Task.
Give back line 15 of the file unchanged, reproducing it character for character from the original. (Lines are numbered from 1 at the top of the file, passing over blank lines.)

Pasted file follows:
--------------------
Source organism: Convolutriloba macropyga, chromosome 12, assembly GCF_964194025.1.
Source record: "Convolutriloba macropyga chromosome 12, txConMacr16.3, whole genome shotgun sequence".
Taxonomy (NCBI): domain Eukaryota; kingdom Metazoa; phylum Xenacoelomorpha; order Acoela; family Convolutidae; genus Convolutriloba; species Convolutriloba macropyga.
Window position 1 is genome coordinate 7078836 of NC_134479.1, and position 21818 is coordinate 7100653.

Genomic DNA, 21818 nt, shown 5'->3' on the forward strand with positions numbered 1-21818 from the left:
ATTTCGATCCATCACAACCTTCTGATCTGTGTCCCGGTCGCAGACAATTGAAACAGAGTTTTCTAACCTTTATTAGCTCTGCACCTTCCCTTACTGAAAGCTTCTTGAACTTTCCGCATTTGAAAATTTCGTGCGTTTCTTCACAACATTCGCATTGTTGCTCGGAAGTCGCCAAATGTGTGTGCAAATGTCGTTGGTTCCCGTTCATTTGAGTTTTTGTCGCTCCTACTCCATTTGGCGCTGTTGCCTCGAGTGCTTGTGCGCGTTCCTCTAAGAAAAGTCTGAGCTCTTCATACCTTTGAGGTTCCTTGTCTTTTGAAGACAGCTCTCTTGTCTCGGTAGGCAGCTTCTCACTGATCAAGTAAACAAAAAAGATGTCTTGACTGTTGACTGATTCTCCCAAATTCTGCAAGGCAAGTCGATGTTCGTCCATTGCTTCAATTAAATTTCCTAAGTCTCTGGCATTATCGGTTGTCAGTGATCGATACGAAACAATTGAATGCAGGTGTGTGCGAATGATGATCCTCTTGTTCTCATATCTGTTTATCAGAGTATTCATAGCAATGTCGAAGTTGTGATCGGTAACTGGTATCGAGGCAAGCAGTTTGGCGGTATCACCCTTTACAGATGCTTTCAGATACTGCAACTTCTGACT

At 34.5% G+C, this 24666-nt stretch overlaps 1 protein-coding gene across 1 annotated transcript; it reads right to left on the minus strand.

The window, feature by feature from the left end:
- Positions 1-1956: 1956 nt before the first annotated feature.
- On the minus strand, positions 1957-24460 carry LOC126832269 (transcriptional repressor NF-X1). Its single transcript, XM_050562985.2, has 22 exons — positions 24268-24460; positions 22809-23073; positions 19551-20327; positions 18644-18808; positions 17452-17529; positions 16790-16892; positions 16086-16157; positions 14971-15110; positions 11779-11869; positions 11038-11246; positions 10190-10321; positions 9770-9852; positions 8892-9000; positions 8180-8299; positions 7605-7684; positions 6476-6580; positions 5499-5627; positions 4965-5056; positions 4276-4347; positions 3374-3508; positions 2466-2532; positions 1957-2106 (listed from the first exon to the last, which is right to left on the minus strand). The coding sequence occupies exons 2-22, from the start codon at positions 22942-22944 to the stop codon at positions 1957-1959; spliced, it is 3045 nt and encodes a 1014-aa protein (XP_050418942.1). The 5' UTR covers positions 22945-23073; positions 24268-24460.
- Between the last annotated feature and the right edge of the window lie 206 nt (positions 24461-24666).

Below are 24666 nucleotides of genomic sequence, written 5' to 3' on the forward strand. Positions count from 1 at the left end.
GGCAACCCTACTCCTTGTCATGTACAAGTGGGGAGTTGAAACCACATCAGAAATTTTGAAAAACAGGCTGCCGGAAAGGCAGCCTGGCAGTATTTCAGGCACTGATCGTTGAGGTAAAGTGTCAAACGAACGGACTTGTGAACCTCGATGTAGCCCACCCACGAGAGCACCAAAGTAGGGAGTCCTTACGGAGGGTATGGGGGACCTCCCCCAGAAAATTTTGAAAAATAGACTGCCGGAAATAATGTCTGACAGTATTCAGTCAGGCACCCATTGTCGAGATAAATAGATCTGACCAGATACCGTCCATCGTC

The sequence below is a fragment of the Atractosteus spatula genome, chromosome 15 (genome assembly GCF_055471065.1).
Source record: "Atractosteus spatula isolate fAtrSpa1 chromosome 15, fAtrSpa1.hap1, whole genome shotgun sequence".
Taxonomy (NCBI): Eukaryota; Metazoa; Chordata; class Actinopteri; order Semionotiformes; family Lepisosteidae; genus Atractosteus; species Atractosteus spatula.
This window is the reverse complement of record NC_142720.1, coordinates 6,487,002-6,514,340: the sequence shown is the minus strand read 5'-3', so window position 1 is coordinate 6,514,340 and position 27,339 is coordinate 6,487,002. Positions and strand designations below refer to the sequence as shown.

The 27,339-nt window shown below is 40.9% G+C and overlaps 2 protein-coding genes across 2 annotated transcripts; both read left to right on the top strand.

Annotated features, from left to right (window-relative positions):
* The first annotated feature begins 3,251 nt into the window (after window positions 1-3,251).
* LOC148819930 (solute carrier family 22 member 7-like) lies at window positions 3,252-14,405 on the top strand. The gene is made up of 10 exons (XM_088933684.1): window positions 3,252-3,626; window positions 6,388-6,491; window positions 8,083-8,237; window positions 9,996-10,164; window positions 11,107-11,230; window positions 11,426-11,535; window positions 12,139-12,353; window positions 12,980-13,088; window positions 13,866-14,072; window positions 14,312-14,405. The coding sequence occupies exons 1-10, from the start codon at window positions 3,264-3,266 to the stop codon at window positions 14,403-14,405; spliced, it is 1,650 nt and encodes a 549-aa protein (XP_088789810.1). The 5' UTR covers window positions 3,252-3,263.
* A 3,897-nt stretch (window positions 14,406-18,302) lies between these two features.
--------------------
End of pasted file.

Source record: "Atractosteus spatula isolate fAtrSpa1 chromosome 15, fAtrSpa1.hap1, whole genome shotgun sequence".